Rose rosette was first discovered in Florida in December 2013. The disease is caused by an Eriophyid mite called Phyllocoptes fructiphilus, which transmits the virus, said Mathews Paret, assistant professor of plant pathology, who is stationed at the UF/IFAS North Florida Research and Education Center. The virus causes roses to have excessive thorn production, leaf distortion and excessive branch development, known as witches broom, and will eventually kill the plant, he said.

Rose rosette disease spread from the Rocky Mountains to the East Coast over several decades and is poised to obliterate the rose industry because there is no known effective treatment, Paret said. Currently, The United States Department of Agriculture through its National Institute of Food and Agriculture’s Specialty Crop Research Initiative has extended a $3.3 million research grant to a 17-member group headed by David Byrne of Texas A&M University to fight rose rosette disease.

At UF/IFAS, Paret leads a group of researchers in searching for methods to manage rose rosette. Paret and his team are developing techniques to detect low levels of the virus in the plant. “The goal is to detect the virus in non-symptomatic plants utilizing a rapid field-based assay.,” he said.

Industry experts and organizations are eager to work with UF/IFAS researchers to find an effective management plan. Some of the preliminary studies were funded by the Florida Nursery Growers’ and Landscape Association, Knox said. Meanwhile, Wholesale nursery growers in the Big Bend region have donated plants, labor and expertise to the experiments, he said.

“They are anxious for us to develop options for managing this virus, because this disease is doing serious harm in the rest of the country,” Knox said. Rose production is a $400 million annual business in the United States, he said. Florida is the fourth largest producer of roses in the U.S.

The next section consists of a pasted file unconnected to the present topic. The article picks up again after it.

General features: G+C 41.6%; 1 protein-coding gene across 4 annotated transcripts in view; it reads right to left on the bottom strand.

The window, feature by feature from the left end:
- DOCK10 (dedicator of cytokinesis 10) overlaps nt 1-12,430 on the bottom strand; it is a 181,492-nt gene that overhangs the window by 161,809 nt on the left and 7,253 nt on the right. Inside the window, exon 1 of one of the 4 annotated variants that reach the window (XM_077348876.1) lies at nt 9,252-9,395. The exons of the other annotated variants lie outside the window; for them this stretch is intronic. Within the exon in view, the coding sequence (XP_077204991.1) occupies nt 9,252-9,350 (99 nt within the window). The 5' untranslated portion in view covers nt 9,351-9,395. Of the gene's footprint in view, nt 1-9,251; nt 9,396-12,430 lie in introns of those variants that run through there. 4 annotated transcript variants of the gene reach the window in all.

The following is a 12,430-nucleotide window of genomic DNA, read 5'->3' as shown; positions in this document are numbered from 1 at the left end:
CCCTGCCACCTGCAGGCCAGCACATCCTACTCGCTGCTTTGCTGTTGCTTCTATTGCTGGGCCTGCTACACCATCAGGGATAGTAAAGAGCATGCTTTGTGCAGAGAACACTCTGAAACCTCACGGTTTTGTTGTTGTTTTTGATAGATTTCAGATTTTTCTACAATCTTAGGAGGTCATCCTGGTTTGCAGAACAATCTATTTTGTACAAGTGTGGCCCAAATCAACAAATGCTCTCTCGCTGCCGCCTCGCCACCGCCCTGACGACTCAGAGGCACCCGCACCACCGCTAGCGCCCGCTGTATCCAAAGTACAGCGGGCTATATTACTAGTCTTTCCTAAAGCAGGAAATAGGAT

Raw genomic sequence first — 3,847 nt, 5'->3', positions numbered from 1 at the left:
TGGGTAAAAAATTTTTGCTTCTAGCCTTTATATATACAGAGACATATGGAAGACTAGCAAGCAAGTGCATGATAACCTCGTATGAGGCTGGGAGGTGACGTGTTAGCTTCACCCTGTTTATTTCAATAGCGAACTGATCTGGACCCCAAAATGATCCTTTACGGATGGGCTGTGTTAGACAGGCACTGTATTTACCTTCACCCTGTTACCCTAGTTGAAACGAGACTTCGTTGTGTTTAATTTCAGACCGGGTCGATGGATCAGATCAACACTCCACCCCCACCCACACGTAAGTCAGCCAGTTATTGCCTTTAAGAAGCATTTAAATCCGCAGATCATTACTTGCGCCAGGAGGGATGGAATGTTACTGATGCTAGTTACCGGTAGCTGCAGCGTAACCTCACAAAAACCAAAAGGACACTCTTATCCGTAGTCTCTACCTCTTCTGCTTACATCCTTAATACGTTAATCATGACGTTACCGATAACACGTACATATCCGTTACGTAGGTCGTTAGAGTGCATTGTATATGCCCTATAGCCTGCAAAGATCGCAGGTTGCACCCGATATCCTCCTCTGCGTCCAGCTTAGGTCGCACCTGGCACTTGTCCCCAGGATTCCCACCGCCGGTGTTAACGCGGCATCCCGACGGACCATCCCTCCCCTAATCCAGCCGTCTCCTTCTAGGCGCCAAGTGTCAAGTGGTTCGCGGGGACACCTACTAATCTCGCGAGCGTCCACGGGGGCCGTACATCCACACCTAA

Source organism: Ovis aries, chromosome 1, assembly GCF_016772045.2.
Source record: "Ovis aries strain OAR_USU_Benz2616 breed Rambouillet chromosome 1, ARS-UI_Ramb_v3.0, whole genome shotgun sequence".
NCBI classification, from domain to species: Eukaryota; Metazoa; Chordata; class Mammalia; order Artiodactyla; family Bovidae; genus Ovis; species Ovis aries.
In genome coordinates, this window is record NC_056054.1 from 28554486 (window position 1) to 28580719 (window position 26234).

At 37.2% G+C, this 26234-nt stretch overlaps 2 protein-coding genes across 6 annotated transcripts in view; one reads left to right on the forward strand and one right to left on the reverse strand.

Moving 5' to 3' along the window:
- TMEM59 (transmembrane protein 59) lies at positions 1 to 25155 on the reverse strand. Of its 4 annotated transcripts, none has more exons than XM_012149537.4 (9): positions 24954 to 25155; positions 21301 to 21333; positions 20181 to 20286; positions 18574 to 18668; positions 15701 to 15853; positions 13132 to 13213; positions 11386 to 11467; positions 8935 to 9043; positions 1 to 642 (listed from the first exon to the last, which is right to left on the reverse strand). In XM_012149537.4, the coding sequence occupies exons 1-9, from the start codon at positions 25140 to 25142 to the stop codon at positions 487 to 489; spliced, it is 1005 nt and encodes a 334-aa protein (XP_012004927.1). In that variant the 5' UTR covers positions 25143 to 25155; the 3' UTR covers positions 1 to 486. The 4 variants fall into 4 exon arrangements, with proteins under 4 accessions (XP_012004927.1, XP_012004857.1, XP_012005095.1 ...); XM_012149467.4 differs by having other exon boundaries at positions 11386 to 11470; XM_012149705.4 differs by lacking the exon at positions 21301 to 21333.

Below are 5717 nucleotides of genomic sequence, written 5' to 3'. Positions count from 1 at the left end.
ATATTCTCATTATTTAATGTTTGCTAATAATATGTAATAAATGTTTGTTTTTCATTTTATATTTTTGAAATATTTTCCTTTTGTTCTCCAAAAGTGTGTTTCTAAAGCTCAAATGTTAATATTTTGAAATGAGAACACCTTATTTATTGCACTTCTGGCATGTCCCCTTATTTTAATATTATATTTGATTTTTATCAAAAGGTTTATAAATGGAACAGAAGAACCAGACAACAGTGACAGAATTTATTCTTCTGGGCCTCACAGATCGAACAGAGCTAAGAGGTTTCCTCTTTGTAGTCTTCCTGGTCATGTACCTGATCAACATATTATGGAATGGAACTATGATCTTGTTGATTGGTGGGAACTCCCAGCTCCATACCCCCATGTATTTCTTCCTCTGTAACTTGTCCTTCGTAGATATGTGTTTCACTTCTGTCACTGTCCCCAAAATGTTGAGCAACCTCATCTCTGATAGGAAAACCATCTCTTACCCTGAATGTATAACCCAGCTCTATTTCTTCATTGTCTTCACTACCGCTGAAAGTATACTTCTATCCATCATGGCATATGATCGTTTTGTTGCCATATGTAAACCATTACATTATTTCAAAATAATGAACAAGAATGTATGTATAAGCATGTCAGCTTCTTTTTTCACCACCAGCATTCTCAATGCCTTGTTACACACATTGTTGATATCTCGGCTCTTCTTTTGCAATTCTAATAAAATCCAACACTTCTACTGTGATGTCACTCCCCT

Now, Paret and his team are trying to develop a field-based detection system to find the virus early. “We need a technique where we can go to the field and test leaves in the field,” Paret said. “The virus has not been established in Florida and needs to be detected and managed effectively before it settles in.”

In addition, Paret is looking at new compounds for preventing or managing the disease. The team is treating plants with compounds that would potentially help plants defend themselves better against the virus, Paret said. “We are trying to reduce the severity of the symptoms,” he said.


By: Beverly James, 352-273-3566, beverlymjames@ufl.edu



Mathews Paret, 850-875-7154, paret@ufl.edu

Gary Knox, 850-875-7162, gwknox@ufl.edu


Local families, state economy benefit from UF/IFAS prisoner farm worker programs

Topic(s): Uncategorized
In this photo released from the University of FloridaÕs Institute of Food and Agricultural Sciences, Scott Taylor, director of operations for UFÕs Hastings Demonstration Unit, supervises St. Johns County Jail inmates renovating a UF building in downtown Hastings Ð Thursday, Nov. 2. The inmates, who are serving short sentences, volunteered for the work as part of a program arranged by UF and the St. Johns County SheriffÕs Office. Taylor estimates that inmate assistance at the demonstration unit will save taxpayers about $80,000 in labor costs this year. (University of Florida/IFAS photo by Josh Wickham)